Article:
A compelling case can be made for Matt Milano being one of the best draft picks in the entire NFL in 2017.
A relative unknown coming out of Boston College, the Buffalo Bills had reporters and fans scrambling for their draft guides when Milano’s name was announced in the fifth round. His scouting profile on nfl.com projected Milano to go in the sixth or seventh round, with analyst Lance Zierlein concluding that he was “undersized for the linebacker spot, but extremely tough and aggressive. A little tight-hipped and might struggle to finish tackles that aren’t right in front of him, but he brings as much pound-for-pound force behind his tackles as anyone in the draft.”
Give Bills coach Sean McDermott credit for seeing something in Milano others missed.
“You go back to his background and what different positions he played. He played in space quite a bit and so you saw some of the overall athleticism that we’re seeing today,” McDermott said last December. “Smart player, and each game he gets a little bit better, which is important.”
Milano took over from Ramon Humber as a permanent starter in Week 14 against Indianapolis – later than most outside observers thought the switch should have been made. That’s because the rookie had a knack for making big plays when he was on the field. Playing in all 16 games and starting five, he took 40.6 percent of the defensive snaps and made 43 tackles, one interception, one forced fumble, one fumble recovery and scored one touchdown.
Milano’s impact on the Bills’ defense was best illustrated by his absence in the playoff loss at Jacksonville. A hamstring injury in Week 17 against Miami kept Milano off the field against the Jaguars, who scored their only touchdown of the game when tight end Ben Koyack beat Humber at the goal line for a score.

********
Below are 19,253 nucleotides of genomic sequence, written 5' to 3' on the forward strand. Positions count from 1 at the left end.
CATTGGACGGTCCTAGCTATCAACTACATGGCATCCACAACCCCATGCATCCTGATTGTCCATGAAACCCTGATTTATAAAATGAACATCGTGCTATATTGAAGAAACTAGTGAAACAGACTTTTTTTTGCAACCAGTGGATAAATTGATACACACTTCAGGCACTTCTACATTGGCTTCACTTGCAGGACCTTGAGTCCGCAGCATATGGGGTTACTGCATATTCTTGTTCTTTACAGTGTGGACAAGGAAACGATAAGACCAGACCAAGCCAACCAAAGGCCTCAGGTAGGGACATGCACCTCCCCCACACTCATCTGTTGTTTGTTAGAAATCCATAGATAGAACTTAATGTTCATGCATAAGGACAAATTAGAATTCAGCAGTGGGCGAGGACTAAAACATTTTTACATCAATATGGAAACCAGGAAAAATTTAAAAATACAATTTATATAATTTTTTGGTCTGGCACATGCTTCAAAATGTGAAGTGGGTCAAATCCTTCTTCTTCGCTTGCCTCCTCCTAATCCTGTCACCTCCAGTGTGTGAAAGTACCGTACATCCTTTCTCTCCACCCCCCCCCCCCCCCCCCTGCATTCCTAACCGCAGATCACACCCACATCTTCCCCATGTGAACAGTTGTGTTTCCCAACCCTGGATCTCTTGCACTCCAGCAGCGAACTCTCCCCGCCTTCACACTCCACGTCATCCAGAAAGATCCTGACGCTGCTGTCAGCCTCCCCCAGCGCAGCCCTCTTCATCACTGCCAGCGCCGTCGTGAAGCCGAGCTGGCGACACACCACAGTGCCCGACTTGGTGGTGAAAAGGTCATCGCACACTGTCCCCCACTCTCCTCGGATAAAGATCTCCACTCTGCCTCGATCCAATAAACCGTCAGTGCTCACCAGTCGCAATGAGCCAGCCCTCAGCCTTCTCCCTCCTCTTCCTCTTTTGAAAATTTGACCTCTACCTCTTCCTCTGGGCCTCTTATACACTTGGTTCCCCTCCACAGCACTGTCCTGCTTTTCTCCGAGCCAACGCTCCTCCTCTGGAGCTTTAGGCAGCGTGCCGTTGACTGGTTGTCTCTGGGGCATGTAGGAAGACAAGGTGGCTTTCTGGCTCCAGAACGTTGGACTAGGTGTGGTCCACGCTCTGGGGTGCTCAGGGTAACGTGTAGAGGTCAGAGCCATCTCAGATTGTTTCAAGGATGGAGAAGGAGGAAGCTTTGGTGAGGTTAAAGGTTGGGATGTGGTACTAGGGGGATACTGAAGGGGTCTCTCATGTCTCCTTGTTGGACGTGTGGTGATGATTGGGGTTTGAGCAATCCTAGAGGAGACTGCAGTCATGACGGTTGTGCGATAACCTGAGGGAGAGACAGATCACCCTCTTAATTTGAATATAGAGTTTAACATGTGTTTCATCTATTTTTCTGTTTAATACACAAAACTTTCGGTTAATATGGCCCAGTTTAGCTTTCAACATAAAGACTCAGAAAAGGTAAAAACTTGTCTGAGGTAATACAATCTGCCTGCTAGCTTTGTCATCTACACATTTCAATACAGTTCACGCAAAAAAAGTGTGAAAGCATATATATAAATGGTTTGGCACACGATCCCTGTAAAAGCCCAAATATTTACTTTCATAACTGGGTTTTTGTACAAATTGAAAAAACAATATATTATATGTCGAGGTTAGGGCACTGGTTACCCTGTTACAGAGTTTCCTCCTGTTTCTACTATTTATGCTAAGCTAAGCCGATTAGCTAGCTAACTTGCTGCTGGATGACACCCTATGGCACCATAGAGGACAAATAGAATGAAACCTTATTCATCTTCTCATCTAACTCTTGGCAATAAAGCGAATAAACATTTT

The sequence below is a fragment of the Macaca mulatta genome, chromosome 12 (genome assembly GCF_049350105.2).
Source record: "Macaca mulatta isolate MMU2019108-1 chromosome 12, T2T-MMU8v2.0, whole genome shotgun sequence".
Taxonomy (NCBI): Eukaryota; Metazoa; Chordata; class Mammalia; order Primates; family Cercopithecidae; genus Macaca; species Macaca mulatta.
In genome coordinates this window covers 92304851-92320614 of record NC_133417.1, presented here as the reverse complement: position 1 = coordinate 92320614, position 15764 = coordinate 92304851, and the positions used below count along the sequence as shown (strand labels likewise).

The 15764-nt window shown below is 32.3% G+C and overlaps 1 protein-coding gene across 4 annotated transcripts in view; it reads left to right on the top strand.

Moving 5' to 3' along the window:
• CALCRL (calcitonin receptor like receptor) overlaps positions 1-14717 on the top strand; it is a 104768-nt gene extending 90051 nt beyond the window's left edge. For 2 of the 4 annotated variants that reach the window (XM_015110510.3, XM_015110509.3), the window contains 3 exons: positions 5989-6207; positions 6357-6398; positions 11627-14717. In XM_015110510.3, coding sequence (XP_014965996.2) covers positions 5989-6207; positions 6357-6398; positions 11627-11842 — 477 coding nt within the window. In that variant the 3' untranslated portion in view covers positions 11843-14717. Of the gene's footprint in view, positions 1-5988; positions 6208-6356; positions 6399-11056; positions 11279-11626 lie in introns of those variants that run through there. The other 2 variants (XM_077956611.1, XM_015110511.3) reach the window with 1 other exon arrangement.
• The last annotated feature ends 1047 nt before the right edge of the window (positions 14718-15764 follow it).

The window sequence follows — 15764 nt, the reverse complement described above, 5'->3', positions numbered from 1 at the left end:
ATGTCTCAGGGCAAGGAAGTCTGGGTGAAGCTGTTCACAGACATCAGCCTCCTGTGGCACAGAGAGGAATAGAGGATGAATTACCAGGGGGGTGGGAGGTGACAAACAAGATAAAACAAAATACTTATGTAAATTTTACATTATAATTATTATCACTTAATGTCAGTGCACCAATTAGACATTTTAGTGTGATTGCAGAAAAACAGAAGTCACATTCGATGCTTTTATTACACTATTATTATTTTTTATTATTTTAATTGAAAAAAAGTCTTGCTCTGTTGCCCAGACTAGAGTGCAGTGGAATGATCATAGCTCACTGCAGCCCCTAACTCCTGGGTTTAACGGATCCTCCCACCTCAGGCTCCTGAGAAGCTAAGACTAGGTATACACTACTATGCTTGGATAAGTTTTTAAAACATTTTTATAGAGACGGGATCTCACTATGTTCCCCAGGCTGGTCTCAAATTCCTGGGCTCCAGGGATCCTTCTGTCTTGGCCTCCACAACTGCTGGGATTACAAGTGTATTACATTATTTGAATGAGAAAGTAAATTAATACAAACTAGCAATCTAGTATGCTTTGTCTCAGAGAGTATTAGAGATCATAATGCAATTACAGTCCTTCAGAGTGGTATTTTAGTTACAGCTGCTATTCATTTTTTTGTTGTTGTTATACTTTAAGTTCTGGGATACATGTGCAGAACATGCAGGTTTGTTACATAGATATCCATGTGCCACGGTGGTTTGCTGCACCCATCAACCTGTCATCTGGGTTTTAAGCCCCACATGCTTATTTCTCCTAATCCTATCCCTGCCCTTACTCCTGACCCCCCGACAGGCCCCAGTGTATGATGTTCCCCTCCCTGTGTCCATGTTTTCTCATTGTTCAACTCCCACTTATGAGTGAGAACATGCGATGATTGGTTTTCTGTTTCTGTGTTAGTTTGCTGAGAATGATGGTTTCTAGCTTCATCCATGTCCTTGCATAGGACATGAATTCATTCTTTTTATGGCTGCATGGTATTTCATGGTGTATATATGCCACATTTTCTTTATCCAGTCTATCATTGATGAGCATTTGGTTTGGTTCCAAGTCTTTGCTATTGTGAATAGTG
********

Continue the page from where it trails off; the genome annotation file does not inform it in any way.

It’s impossible to know whether Milano would have made a touchdown-saving play, but the Bills surely wished he was in there to find out. According to analytics website Pro Football Focus, Milano allowed just 27 catches for 271 yards and one touchdown as a rookie. He ranked 20th among 4-3 outside linebackers in coverage, but was even better overall, at 14th.
Looking ahead to 2018, Milano will no longer have the luxury of being a pleasant surprise. He’s penciled in as a starter, and figures to be one of two linebackers to play in every situation (rookie Tremaine Edmunds is the other).
The big question is whether Milano’s level of play can stay consistent when his workload increases. He took 449 defensive snaps as a rookie, a number that will at least double if he plays as much as expected.
It had to be at least somewhat concerning for the Bills that Milano missed some practice time in the spring because of another hamstring injury. His strong rookie season brought with it heightened expectations for 2018. To meet them, Milano will need to stay healthy.